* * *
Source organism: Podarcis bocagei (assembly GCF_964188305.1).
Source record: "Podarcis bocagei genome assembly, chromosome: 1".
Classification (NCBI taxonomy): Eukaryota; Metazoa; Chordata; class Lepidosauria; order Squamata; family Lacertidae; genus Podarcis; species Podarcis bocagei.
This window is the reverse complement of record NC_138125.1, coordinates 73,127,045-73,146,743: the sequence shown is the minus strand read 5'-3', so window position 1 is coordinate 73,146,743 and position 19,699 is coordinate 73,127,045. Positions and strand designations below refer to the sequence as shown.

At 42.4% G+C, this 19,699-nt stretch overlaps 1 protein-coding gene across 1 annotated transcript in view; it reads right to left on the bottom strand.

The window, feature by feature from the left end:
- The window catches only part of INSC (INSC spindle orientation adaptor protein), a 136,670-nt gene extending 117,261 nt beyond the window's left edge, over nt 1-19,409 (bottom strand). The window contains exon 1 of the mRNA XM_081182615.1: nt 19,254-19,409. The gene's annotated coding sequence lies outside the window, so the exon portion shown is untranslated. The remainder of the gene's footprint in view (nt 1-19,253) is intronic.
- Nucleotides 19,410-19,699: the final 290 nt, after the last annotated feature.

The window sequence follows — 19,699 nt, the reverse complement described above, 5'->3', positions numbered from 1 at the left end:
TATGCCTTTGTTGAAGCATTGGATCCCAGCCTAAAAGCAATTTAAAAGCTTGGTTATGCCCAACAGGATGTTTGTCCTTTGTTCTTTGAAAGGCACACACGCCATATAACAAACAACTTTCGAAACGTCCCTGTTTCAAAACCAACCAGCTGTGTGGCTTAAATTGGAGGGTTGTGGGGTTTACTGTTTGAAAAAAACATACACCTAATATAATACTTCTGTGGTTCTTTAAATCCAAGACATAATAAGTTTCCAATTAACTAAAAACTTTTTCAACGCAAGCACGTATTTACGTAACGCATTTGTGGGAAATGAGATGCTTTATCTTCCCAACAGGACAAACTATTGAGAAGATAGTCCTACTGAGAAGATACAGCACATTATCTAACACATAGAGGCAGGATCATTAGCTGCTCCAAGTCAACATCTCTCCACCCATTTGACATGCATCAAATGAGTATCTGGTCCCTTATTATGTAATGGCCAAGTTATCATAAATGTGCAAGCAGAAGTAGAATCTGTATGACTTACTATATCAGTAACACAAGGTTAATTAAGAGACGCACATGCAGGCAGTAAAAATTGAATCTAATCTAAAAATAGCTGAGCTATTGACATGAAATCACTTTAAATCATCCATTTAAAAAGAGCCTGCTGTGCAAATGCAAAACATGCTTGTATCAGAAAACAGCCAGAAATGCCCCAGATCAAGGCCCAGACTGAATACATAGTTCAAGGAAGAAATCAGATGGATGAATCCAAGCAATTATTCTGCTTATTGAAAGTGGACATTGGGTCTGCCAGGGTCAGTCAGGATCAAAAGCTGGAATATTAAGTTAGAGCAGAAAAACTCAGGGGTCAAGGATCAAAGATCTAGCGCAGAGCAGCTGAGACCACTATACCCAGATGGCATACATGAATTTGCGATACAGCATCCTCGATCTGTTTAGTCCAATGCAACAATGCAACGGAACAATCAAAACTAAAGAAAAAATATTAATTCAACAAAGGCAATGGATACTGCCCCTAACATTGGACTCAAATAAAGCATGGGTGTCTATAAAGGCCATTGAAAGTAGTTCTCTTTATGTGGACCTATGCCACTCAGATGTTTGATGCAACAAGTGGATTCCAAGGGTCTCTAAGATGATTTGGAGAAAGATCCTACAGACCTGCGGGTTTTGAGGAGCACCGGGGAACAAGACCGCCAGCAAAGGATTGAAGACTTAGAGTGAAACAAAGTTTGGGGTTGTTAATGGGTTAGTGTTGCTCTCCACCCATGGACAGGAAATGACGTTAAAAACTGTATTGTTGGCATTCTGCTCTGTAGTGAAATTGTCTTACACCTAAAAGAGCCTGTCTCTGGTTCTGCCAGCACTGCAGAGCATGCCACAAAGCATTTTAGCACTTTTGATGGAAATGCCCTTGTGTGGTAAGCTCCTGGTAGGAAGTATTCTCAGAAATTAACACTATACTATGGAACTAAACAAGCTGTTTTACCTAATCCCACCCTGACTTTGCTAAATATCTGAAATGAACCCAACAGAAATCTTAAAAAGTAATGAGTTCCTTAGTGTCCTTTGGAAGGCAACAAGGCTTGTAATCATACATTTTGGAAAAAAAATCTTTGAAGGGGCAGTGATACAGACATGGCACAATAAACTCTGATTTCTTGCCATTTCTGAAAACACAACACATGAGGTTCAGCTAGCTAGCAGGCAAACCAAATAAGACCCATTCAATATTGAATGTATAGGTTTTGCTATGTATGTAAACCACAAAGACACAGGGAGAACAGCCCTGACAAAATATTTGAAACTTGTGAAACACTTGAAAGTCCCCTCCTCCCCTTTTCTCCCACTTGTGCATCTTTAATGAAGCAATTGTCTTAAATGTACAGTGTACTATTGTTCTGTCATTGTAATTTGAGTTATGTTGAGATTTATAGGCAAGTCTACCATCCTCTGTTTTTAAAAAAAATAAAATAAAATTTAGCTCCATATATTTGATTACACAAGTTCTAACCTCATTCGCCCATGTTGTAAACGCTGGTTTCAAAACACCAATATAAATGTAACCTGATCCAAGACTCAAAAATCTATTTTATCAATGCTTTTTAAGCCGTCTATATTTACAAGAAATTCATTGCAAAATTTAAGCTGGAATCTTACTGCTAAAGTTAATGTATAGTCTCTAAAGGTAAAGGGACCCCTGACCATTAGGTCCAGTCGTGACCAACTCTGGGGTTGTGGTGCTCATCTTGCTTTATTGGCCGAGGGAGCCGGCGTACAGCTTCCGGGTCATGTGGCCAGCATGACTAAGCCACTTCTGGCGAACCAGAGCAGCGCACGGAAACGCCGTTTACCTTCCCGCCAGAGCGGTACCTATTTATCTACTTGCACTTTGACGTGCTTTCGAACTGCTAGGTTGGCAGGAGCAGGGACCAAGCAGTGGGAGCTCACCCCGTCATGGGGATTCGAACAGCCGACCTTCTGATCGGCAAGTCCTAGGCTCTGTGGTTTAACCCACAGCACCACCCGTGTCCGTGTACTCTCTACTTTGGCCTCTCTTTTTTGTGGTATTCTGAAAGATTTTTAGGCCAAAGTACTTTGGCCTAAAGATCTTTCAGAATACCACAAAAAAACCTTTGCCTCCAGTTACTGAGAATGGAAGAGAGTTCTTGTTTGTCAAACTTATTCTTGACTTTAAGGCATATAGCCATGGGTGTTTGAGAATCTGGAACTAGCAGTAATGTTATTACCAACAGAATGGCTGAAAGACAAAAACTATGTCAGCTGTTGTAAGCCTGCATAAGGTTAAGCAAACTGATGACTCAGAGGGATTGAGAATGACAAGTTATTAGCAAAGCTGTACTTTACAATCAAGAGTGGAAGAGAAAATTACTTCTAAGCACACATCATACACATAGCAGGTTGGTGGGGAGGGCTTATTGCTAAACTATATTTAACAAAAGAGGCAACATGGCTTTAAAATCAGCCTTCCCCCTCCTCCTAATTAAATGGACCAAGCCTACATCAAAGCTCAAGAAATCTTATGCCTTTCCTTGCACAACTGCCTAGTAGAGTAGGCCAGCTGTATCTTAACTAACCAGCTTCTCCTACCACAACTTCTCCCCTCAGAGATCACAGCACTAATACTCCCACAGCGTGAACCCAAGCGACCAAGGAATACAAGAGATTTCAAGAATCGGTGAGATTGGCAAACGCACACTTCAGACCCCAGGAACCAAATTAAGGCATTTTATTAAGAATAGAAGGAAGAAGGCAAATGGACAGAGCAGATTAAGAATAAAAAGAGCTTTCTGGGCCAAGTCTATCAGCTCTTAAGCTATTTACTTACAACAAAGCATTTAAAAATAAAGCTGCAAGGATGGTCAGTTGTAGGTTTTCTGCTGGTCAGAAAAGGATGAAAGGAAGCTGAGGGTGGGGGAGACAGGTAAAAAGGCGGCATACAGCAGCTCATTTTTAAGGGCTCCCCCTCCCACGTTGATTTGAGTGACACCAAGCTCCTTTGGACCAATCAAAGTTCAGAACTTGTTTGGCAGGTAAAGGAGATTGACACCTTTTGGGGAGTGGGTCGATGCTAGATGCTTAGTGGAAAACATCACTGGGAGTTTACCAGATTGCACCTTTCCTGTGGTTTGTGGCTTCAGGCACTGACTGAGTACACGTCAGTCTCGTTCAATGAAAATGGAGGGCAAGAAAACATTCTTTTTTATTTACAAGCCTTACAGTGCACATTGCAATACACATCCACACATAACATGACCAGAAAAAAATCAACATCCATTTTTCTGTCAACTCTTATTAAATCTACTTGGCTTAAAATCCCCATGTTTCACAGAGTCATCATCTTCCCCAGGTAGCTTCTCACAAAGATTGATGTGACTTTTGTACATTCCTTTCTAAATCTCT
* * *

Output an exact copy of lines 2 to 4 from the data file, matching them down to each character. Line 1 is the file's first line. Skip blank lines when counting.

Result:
Source record: "Podarcis bocagei genome assembly, chromosome: 1".
Classification (NCBI taxonomy): Eukaryota; Metazoa; Chordata; class Lepidosauria; order Squamata; family Lacertidae; genus Podarcis; species Podarcis bocagei.
This window is the reverse complement of record NC_138125.1, coordinates 73,127,045-73,146,743: the sequence shown is the minus strand read 5'-3', so window position 1 is coordinate 73,146,743 and position 19,699 is coordinate 73,127,045. Positions and strand designations below refer to the sequence as shown.